98.) I can't draw worth beans.
99.) I hardly ever watch T.V
100.) I can't believe I thought of 50 more things!
...should really be bothering me. But it isn't.
I was hired at MS in April as a program manager for a new education platform (I could tell you more, but I'd have to... yeah). Turned out to be a mismatch because I am NOT really technical -- which I kept repeating over and over and over again in my interview (which was, by the way, mostly with people I haven't seen since, people who have nothing to do with the project). The position for which I was hired is a more technical position, though. Within a few weeks of my hire I insisted on what I called an "Elephant in the Livingroom" meeting with my boss and once it was all out in the open, we both breathed a sigh of relief and agreed that, while there is definitely a place for me at MS, that particular PM position wasn't it. In that meeting I pretty much said to my boss, "So this is what I think I should do..." and he pretty much breathed a sigh of relief and said, "Cool!" (I know he didn't WANT to lay me off because he felt responsible for the mis-hire, even though he wasn't even in the department when I was hired.) We've both looked for the "perfect position" within MS for me since then, but haven't found it. Yet.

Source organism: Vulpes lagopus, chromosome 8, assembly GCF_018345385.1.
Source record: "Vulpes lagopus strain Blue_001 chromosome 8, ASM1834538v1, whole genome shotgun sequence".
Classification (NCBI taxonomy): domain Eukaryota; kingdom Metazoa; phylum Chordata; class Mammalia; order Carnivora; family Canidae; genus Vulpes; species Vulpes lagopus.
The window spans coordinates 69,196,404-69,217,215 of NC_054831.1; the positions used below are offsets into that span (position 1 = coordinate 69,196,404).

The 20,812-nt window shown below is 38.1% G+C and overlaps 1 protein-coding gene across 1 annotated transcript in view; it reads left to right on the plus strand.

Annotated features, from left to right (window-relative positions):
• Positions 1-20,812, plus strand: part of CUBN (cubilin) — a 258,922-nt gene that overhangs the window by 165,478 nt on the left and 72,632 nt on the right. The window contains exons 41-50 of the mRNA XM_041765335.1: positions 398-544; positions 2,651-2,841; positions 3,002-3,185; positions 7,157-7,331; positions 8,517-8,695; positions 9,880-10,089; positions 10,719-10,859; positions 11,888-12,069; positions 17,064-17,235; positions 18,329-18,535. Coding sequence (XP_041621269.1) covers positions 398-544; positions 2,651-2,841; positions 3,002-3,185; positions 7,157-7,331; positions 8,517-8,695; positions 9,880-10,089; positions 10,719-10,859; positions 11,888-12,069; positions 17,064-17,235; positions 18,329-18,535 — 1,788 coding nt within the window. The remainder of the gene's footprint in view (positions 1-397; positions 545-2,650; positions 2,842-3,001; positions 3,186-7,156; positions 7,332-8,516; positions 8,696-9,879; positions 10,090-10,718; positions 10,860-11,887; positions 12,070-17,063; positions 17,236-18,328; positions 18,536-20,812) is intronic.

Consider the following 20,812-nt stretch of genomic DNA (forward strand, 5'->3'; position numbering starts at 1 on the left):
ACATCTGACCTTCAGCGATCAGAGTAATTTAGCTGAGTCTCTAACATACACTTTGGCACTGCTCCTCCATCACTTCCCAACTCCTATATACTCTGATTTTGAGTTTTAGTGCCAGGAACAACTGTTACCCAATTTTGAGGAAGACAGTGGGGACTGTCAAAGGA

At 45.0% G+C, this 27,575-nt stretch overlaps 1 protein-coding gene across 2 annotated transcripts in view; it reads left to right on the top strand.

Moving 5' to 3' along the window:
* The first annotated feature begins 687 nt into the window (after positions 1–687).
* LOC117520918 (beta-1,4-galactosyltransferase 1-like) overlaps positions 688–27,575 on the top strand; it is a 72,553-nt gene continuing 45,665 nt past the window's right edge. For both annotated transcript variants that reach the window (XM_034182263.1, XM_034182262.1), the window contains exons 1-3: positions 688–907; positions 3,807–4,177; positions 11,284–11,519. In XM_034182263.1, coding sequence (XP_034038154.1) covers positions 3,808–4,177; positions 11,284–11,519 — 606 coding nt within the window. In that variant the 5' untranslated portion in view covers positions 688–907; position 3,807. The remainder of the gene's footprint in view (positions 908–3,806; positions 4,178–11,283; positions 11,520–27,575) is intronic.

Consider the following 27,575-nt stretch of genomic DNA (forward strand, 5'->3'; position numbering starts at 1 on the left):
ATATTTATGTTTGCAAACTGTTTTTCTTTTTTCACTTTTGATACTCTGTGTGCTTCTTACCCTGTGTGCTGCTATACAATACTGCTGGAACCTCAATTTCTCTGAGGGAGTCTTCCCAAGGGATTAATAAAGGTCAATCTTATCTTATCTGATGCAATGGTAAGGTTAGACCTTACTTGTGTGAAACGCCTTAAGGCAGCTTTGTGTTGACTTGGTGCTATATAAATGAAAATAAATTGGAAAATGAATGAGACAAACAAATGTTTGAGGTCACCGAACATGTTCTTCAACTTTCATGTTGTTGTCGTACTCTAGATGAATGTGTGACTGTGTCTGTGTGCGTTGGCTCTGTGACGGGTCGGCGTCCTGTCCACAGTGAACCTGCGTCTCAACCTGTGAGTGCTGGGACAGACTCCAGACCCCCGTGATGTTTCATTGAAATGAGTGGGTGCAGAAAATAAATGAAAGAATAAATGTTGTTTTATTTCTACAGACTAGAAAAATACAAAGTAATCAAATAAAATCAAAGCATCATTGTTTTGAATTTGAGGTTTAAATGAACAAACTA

In that meeting I proposed that I be more of a PRODUCT manager than a program manager(never confuse the two within 100 miles of Redmond... program is development and product is marketing), and I even gave myself an informal new title: "Education Advocate." In other words, I've taken it upon myself to assure that our end audience is being listened to and that we're developing something that meets their needs. It came more from self-preservation and fear of unemployment at that moment, but it IS what I love and what I'm good at. The thing is, I'm really not doing that much! I'm doing some research and surveys and putting together a PowerPoint presentation ("Understanding Our Audience") that I'll present to the PMs, dev and test teams, but really, I'm FLUFF. Really well-paid fluff. Guilty fluff. Mis-hired fluff. But FLUFF. And it's only a matter of time before they realize that and boot me.